Adding Explicit Solvent Molecules to Continuum Solvent Calculations for the Calculation of Aqueous Acid Dissociation Constants
Kelly, C. P.; Cramer, C. J.; Truhlar, D. G.
J. Phys. Chem. A 2006, 110, 2493.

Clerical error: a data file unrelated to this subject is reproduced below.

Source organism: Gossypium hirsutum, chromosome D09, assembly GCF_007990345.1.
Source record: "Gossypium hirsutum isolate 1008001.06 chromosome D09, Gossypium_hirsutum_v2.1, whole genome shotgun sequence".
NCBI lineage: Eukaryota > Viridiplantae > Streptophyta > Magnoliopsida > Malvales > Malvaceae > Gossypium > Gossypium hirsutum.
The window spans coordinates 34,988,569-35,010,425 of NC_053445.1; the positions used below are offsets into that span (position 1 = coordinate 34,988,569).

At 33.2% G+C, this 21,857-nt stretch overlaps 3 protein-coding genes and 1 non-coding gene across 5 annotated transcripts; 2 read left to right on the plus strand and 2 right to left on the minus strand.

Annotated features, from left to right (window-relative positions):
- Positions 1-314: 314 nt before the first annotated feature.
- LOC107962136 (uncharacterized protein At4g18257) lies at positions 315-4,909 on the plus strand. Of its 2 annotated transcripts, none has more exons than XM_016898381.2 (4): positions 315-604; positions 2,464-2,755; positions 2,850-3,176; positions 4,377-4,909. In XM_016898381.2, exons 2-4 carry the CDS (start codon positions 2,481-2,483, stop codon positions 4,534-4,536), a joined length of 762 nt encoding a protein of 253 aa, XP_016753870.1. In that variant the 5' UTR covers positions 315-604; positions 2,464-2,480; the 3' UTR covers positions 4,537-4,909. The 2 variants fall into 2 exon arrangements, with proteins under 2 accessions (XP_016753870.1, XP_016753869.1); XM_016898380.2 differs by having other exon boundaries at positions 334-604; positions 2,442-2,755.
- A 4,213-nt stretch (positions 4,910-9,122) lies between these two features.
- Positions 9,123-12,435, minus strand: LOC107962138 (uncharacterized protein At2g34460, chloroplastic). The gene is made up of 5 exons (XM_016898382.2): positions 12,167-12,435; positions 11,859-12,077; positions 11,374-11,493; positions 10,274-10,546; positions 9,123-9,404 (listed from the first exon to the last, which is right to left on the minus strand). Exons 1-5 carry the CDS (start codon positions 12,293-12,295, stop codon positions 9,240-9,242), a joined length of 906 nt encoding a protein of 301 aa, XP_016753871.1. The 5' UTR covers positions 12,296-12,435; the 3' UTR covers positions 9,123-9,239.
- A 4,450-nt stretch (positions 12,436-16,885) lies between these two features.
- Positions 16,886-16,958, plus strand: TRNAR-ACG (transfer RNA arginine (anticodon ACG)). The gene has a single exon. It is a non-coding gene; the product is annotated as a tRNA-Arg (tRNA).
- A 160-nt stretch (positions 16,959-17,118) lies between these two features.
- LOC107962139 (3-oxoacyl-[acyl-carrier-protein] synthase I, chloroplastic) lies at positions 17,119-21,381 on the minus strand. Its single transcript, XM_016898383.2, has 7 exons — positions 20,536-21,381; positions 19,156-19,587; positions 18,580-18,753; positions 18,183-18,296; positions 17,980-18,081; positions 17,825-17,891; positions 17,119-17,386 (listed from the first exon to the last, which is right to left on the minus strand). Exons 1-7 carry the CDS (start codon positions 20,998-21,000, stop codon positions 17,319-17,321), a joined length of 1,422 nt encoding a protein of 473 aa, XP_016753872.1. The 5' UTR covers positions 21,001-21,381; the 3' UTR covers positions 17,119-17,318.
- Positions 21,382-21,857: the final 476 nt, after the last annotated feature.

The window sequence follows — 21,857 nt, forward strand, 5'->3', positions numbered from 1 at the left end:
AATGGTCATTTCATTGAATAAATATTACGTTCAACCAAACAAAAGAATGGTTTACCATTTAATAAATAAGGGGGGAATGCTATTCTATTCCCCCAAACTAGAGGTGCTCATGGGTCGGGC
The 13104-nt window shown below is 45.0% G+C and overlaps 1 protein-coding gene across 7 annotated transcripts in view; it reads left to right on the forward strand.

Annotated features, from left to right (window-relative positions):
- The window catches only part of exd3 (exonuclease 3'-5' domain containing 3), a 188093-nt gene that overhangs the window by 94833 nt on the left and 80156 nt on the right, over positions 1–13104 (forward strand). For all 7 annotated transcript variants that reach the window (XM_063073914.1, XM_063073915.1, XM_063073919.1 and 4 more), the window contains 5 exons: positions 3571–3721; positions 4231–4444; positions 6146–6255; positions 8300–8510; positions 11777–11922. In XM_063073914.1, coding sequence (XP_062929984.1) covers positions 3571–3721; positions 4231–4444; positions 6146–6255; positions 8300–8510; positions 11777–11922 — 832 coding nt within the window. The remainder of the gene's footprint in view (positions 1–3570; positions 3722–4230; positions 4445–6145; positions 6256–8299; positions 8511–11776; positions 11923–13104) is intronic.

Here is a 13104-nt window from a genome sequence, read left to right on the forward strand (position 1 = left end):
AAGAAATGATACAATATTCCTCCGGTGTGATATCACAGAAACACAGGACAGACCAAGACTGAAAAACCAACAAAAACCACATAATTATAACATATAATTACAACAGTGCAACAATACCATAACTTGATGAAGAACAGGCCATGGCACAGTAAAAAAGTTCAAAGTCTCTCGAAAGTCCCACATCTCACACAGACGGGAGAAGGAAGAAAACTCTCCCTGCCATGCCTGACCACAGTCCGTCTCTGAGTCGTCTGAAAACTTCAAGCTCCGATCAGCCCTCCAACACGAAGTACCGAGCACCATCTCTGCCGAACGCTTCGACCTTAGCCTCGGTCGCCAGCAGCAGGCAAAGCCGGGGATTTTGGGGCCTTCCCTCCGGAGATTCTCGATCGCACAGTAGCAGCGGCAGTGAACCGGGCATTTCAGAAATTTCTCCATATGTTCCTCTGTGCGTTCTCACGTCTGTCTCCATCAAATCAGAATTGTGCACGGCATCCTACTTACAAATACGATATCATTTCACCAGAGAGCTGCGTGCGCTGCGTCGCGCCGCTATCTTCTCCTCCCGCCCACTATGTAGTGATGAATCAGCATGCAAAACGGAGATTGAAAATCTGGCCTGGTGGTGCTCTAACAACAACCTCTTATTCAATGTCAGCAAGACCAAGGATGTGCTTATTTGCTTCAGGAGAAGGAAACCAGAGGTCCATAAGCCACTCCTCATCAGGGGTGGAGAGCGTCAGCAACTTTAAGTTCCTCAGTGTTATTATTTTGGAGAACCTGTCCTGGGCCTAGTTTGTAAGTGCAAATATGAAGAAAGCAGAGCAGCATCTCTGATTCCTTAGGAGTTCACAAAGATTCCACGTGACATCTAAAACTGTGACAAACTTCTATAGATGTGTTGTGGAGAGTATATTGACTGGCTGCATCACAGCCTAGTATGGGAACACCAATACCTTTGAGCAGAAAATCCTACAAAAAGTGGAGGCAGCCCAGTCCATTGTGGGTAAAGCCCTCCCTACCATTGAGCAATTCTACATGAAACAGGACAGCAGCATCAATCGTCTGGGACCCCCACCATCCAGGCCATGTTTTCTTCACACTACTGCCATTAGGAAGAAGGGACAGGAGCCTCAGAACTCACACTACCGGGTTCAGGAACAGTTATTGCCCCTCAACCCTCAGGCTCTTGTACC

Aqueous acid dissociation free energies for a diverse set of 57 monoprotic acids have been calculated using a combination of experimental and calculated gas and liquid-phase free energies. For ionic species, aqueous solvation free energies were calculated using the recently developed SM6 continuum solvation model (Kelly, C. P.; Cramer, C. J.; Truhlar, D. G. J. Chem. Theory Comput. 2005, 1, 1133). This model combines a dielectric continuum with atomic surface tensions to account for bulk solvent effects. For some of the acids studied, a combined approach that involves surrounding the conjugate base (anion) by a single explicit water molecule that is bound to the anion, and then surrounding the resulting anion-water cluster by a dielectric continuum, significantly improves the agreement between the calculated pKa value and experiment. This suggests that for some anions, particularly those concentrating charge on a single exposed heteroatom, augmenting implicit solvent calculations with a single explicit water molecule is required, and adequate, to account for strong short-range hydrogen bonding interactions between the anion and the solvent. Using the polyprotic acid H2CO3, we also demonstrate the effect of adding several explicit waters by calculating the pKa of bicarbonate (HCO3-) using as the conjugate base carbonate (CO32-) bound by up to three explicit water molecules. With each addition of an explicit water molecule, the accuracy of the calculated pKa value increases--adding three explicit waters gives a calculated pKa that is in excellent agreement with experiment.
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